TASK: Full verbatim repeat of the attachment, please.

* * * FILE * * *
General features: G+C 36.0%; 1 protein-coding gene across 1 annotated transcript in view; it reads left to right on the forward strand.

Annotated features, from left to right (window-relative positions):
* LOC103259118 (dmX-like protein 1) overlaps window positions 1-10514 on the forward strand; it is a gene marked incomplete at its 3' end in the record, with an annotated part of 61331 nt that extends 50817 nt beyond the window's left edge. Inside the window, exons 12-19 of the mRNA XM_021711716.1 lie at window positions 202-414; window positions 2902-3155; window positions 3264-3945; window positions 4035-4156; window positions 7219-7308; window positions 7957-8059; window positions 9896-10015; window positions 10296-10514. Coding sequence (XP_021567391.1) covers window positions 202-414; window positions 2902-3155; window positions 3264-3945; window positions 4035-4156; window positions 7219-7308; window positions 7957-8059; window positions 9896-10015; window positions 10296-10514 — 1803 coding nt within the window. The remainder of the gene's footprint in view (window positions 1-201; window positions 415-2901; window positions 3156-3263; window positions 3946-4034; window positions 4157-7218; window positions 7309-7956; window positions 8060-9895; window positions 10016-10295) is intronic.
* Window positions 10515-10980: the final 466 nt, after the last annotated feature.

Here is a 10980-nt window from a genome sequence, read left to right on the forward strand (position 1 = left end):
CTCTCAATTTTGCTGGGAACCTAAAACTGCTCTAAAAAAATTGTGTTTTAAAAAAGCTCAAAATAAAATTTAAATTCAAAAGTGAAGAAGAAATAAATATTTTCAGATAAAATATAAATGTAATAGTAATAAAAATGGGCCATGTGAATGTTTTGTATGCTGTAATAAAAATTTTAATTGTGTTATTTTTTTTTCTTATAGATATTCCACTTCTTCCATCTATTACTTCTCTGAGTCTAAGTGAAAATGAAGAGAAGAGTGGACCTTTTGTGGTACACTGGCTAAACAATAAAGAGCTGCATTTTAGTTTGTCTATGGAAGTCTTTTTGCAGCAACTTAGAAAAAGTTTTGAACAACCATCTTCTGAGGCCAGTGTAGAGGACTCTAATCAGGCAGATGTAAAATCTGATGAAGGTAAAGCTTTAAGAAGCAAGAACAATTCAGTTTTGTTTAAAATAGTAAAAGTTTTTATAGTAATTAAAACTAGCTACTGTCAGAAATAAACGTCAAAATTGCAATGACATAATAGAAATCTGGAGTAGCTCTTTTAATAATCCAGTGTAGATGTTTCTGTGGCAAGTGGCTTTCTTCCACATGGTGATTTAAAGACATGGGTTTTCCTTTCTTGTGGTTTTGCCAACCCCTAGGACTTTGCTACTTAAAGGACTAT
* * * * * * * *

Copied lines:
General features: G+C 36.0%; 1 protein-coding gene across 1 annotated transcript in view; it reads left to right on the forward strand.

Annotated features, from left to right (window-relative positions):
* LOC103259118 (dmX-like protein 1) overlaps window positions 1-10514 on the forward strand; it is a gene marked incomplete at its 3' end in the record, with an annotated part of 61331 nt that extends 50817 nt beyond the window's left edge. Inside the window, exons 12-19 of the mRNA XM_021711716.1 lie at window positions 202-414; window positions 2902-3155; window positions 3264-3945; window positions 4035-4156; window positions 7219-7308; window positions 7957-8059; window positions 9896-10015; window positions 10296-10514. Coding sequence (XP_021567391.1) covers window positions 202-414; window positions 2902-3155; window positions 3264-3945; window positions 4035-4156; window positions 7219-7308; window positions 7957-8059; window positions 9896-10015; window positions 10296-10514 — 1803 coding nt within the window. The remainder of the gene's footprint in view (window positions 1-201; window positions 415-2901; window positions 3156-3263; window positions 3946-4034; window positions 4157-7218; window positions 7309-7956; window positions 8060-9895; window positions 10016-10295) is intronic.
* Window positions 10515-10980: the final 466 nt, after the last annotated feature.

Here is a 10980-nt window from a genome sequence, read left to right on the forward strand (position 1 = left end):
CTCTCAATTTTGCTGGGAACCTAAAACTGCTCTAAAAAAATTGTGTTTTAAAAAAGCTCAAAATAAAATTTAAATTCAAAAGTGAAGAAGAAATAAATATTTTCAGATAAAATATAAATGTAATAGTAATAAAAATGGGCCATGTGAATGTTTTGTATGCTGTAATAAAAATTTTAATTGTGTTATTTTTTTTTCTTATAGATATTCCACTTCTTCCATCTATTACTTCTCTGAGTCTAAGTGAAAATGAAGAGAAGAGTGGACCTTTTGTGGTACACTGGCTAAACAATAAAGAGCTGCATTTTAGTTTGTCTATGGAAGTCTTTTTGCAGCAACTTAGAAAAAGTTTTGAACAACCATCTTCTGAGGCCAGTGTAGAGGACTCTAATCAGGCAGATGTAAAATCTGATGAAGGTAAAGCTTTAAGAAGCAAGAACAATTCAGTTTTGTTTAAAATAGTAAAAGTTTTTATAGTAATTAAAACTAGCTACTGTCAGAAATAAACGTCAAAATTGCAATGACATAATAGAAATCTGGAGTAGCTCTTTTAATAATCCAGTGTAGATGTTTCTGTGGCAAGTGGCTTTCTTCCACATGGTGATTTAAAGACATGGGTTTTCCTTTCTTGTGGTTTTGCCAACCCCTAGGACTTTGCTACTTAAAGGACTAT